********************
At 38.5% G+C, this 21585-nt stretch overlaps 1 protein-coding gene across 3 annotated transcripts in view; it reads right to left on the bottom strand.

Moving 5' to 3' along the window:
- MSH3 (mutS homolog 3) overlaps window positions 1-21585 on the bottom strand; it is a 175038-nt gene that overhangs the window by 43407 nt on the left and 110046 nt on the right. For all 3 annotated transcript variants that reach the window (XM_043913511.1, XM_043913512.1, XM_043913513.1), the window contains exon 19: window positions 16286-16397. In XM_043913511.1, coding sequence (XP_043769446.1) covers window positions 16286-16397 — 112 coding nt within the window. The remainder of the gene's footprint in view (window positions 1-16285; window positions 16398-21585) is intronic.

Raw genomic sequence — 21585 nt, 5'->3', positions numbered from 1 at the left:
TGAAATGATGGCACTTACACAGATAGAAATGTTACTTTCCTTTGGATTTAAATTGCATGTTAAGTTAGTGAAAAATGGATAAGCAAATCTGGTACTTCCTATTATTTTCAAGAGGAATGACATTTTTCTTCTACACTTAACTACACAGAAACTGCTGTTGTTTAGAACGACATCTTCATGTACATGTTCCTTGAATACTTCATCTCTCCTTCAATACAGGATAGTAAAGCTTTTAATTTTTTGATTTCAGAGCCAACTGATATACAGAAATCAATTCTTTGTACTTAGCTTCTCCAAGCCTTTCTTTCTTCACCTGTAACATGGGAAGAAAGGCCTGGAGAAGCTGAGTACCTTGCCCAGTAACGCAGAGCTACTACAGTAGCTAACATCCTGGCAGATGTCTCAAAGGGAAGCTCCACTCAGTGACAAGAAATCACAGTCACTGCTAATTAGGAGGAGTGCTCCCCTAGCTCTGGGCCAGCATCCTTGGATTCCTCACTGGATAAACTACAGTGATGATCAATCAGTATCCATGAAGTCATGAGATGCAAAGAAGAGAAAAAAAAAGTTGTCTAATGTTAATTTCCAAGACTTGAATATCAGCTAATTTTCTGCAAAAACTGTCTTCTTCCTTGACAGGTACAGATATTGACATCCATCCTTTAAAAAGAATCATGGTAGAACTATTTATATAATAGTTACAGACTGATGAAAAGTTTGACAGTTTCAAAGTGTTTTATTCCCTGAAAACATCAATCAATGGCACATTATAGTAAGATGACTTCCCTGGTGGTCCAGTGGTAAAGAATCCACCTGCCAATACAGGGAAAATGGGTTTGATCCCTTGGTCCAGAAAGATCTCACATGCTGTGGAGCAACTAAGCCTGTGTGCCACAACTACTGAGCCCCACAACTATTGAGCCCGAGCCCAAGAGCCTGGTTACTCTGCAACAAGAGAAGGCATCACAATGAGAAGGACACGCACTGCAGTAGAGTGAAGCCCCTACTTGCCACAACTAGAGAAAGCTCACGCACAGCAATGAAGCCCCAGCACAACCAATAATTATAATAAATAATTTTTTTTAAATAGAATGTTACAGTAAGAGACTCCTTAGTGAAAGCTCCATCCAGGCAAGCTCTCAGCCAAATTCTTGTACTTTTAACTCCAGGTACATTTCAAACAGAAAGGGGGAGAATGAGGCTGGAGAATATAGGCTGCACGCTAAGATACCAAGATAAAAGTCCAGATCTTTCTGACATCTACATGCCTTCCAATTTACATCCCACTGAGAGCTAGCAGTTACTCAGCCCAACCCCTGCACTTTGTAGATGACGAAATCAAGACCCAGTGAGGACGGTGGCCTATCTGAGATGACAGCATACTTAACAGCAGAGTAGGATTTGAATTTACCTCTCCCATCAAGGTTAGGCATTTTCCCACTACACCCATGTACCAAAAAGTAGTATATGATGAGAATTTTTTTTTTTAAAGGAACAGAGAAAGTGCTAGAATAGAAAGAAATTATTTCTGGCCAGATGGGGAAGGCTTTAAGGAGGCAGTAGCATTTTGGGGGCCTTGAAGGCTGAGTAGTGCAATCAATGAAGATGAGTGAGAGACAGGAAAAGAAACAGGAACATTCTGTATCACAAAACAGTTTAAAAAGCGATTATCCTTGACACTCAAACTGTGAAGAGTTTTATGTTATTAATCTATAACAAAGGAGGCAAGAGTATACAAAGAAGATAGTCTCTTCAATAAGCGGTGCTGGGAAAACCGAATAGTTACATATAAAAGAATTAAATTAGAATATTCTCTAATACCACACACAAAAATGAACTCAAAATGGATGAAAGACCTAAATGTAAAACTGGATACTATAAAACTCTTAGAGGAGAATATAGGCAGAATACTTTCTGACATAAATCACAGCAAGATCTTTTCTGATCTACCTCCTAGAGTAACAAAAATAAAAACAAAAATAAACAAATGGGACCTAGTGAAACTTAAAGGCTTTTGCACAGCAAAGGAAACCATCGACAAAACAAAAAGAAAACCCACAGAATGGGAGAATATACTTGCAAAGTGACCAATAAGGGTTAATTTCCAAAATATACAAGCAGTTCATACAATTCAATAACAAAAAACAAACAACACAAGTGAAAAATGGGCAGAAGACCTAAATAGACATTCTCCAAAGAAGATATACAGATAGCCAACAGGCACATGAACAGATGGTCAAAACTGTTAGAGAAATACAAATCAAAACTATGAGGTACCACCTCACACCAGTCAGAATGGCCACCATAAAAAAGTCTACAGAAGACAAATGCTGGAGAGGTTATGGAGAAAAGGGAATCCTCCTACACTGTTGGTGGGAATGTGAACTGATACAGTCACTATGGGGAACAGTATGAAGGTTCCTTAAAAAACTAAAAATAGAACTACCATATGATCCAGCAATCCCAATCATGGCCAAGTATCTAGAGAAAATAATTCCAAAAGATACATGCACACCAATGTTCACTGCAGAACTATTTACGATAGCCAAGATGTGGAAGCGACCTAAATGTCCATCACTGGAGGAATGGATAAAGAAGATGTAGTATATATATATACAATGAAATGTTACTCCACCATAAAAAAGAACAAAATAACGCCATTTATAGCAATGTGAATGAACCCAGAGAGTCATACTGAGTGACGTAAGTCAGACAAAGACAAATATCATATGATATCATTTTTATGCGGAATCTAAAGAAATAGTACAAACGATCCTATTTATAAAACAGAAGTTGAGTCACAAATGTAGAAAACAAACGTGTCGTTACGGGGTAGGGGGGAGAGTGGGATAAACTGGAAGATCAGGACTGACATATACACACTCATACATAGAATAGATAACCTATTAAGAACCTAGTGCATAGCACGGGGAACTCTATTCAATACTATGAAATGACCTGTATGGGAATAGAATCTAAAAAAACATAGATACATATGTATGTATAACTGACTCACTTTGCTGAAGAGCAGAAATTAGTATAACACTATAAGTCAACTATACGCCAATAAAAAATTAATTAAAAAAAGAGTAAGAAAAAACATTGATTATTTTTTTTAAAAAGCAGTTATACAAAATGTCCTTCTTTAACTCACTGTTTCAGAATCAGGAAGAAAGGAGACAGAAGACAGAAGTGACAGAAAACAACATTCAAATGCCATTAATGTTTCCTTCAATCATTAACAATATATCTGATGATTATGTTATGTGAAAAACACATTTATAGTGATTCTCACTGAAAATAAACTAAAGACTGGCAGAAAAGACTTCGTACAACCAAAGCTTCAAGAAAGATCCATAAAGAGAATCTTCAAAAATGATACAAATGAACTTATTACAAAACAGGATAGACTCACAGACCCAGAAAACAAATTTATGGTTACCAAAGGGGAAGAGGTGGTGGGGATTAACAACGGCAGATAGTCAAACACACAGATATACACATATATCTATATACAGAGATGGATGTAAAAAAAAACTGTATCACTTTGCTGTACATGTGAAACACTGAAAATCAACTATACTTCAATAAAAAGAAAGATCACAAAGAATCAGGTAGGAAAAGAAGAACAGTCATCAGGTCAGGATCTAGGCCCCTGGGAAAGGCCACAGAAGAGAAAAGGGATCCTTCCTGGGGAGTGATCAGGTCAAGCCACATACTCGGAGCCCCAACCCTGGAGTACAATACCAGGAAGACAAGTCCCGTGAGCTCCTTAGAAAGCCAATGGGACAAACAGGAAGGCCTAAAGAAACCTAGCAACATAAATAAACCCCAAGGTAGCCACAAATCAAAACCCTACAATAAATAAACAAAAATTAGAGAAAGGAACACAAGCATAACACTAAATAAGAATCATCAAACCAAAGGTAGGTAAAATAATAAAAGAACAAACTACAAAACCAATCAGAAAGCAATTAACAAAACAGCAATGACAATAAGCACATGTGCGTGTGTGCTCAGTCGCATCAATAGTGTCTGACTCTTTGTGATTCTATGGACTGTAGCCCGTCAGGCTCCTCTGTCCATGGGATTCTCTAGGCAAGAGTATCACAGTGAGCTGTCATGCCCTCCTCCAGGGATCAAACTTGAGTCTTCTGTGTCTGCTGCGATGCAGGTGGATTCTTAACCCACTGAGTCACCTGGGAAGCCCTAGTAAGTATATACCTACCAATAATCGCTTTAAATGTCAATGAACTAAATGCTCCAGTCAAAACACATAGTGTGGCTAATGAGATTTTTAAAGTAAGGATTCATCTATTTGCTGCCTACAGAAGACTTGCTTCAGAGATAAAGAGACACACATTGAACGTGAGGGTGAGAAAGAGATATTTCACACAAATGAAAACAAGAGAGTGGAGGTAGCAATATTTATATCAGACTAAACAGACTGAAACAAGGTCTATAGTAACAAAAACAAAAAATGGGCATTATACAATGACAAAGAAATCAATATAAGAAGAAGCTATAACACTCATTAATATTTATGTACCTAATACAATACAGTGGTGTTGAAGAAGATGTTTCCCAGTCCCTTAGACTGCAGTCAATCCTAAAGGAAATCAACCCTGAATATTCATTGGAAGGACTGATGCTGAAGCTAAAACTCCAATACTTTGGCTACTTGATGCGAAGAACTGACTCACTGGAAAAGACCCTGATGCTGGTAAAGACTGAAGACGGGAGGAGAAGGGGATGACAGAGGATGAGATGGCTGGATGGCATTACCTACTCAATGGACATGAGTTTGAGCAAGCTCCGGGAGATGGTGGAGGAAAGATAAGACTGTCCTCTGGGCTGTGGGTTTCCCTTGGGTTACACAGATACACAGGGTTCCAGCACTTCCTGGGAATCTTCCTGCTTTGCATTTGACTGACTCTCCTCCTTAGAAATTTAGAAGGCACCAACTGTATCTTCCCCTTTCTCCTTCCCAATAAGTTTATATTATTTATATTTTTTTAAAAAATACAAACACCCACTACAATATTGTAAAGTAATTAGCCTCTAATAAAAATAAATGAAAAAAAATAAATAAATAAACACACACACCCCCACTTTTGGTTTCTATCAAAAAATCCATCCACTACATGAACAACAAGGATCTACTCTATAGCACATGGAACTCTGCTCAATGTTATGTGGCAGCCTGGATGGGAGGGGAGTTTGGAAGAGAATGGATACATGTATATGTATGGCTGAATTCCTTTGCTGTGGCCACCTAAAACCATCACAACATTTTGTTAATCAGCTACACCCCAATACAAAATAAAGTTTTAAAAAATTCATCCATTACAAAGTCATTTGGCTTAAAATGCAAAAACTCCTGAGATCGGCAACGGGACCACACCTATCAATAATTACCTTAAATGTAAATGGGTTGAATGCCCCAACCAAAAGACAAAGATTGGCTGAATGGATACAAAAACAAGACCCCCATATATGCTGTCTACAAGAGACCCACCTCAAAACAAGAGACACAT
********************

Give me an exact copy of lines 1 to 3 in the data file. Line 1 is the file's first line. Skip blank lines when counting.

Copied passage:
At 38.5% G+C, this 21585-nt stretch overlaps 1 protein-coding gene across 3 annotated transcripts in view; it reads right to left on the bottom strand.

Moving 5' to 3' along the window:
- MSH3 (mutS homolog 3) overlaps window positions 1-21585 on the bottom strand; it is a 175038-nt gene that overhangs the window by 43407 nt on the left and 110046 nt on the right. For all 3 annotated transcript variants that reach the window (XM_043913511.1, XM_043913512.1, XM_043913513.1), the window contains exon 19: window positions 16286-16397. In XM_043913511.1, coding sequence (XP_043769446.1) covers window positions 16286-16397 — 112 coding nt within the window. The remainder of the gene's footprint in view (window positions 1-16285; window positions 16398-21585) is intronic.